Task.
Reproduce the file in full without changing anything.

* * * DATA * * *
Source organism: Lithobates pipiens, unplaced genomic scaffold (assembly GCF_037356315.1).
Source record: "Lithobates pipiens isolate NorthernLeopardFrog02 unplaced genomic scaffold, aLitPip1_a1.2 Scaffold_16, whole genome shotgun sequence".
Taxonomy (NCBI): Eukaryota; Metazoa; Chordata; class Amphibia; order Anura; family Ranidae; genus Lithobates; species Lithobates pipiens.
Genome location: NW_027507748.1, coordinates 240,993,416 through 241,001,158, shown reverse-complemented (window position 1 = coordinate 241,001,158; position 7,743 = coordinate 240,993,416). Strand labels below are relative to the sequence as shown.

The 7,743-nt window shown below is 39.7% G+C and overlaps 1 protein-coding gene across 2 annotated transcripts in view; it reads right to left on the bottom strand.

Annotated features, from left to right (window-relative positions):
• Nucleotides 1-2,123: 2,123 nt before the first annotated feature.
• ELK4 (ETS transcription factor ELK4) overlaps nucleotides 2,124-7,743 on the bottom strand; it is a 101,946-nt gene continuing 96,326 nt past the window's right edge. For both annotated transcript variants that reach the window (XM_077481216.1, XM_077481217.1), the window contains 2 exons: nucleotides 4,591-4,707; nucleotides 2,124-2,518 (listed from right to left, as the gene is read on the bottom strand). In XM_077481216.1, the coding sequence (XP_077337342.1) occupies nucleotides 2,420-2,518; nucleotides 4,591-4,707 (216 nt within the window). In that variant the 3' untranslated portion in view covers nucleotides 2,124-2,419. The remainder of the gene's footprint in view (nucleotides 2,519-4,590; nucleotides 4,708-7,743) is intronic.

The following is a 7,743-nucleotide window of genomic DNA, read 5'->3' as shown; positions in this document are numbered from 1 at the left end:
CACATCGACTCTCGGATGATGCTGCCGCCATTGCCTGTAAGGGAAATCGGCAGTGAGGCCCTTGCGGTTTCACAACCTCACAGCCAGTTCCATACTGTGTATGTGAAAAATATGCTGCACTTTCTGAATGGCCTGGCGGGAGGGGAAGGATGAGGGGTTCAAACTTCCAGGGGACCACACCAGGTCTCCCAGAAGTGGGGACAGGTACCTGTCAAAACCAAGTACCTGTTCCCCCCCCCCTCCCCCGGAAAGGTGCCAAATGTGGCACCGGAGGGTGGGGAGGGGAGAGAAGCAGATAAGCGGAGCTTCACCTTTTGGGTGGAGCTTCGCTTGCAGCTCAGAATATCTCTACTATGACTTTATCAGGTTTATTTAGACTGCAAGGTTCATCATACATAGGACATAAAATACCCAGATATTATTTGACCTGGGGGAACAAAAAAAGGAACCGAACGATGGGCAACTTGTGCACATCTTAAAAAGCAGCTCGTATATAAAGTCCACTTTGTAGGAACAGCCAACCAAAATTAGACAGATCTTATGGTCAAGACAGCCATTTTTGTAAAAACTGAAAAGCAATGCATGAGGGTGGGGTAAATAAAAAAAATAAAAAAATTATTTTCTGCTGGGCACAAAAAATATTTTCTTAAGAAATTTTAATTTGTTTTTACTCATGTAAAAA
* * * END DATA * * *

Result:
Source organism: Lithobates pipiens, unplaced genomic scaffold (assembly GCF_037356315.1).
Source record: "Lithobates pipiens isolate NorthernLeopardFrog02 unplaced genomic scaffold, aLitPip1_a1.2 Scaffold_16, whole genome shotgun sequence".
Taxonomy (NCBI): Eukaryota; Metazoa; Chordata; class Amphibia; order Anura; family Ranidae; genus Lithobates; species Lithobates pipiens.
Genome location: NW_027507748.1, coordinates 240,993,416 through 241,001,158, shown reverse-complemented (window position 1 = coordinate 241,001,158; position 7,743 = coordinate 240,993,416). Strand labels below are relative to the sequence as shown.

The 7,743-nt window shown below is 39.7% G+C and overlaps 1 protein-coding gene across 2 annotated transcripts in view; it reads right to left on the bottom strand.

Annotated features, from left to right (window-relative positions):
• Nucleotides 1-2,123: 2,123 nt before the first annotated feature.
• ELK4 (ETS transcription factor ELK4) overlaps nucleotides 2,124-7,743 on the bottom strand; it is a 101,946-nt gene continuing 96,326 nt past the window's right edge. For both annotated transcript variants that reach the window (XM_077481216.1, XM_077481217.1), the window contains 2 exons: nucleotides 4,591-4,707; nucleotides 2,124-2,518 (listed from right to left, as the gene is read on the bottom strand). In XM_077481216.1, the coding sequence (XP_077337342.1) occupies nucleotides 2,420-2,518; nucleotides 4,591-4,707 (216 nt within the window). In that variant the 3' untranslated portion in view covers nucleotides 2,124-2,419. The remainder of the gene's footprint in view (nucleotides 2,519-4,590; nucleotides 4,708-7,743) is intronic.

The following is a 7,743-nucleotide window of genomic DNA, read 5'->3' as shown; positions in this document are numbered from 1 at the left end:
CACATCGACTCTCGGATGATGCTGCCGCCATTGCCTGTAAGGGAAATCGGCAGTGAGGCCCTTGCGGTTTCACAACCTCACAGCCAGTTCCATACTGTGTATGTGAAAAATATGCTGCACTTTCTGAATGGCCTGGCGGGAGGGGAAGGATGAGGGGTTCAAACTTCCAGGGGACCACACCAGGTCTCCCAGAAGTGGGGACAGGTACCTGTCAAAACCAAGTACCTGTTCCCCCCCCCCTCCCCCGGAAAGGTGCCAAATGTGGCACCGGAGGGTGGGGAGGGGAGAGAAGCAGATAAGCGGAGCTTCACCTTTTGGGTGGAGCTTCGCTTGCAGCTCAGAATATCTCTACTATGACTTTATCAGGTTTATTTAGACTGCAAGGTTCATCATACATAGGACATAAAATACCCAGATATTATTTGACCTGGGGGAACAAAAAAAGGAACCGAACGATGGGCAACTTGTGCACATCTTAAAAAGCAGCTCGTATATAAAGTCCACTTTGTAGGAACAGCCAACCAAAATTAGACAGATCTTATGGTCAAGACAGCCATTTTTGTAAAAACTGAAAAGCAATGCATGAGGGTGGGGTAAATAAAAAAAATAAAAAAATTATTTTCTGCTGGGCACAAAAAATATTTTCTTAAGAAATTTTAATTTGTTTTTACTCATGTAAAAA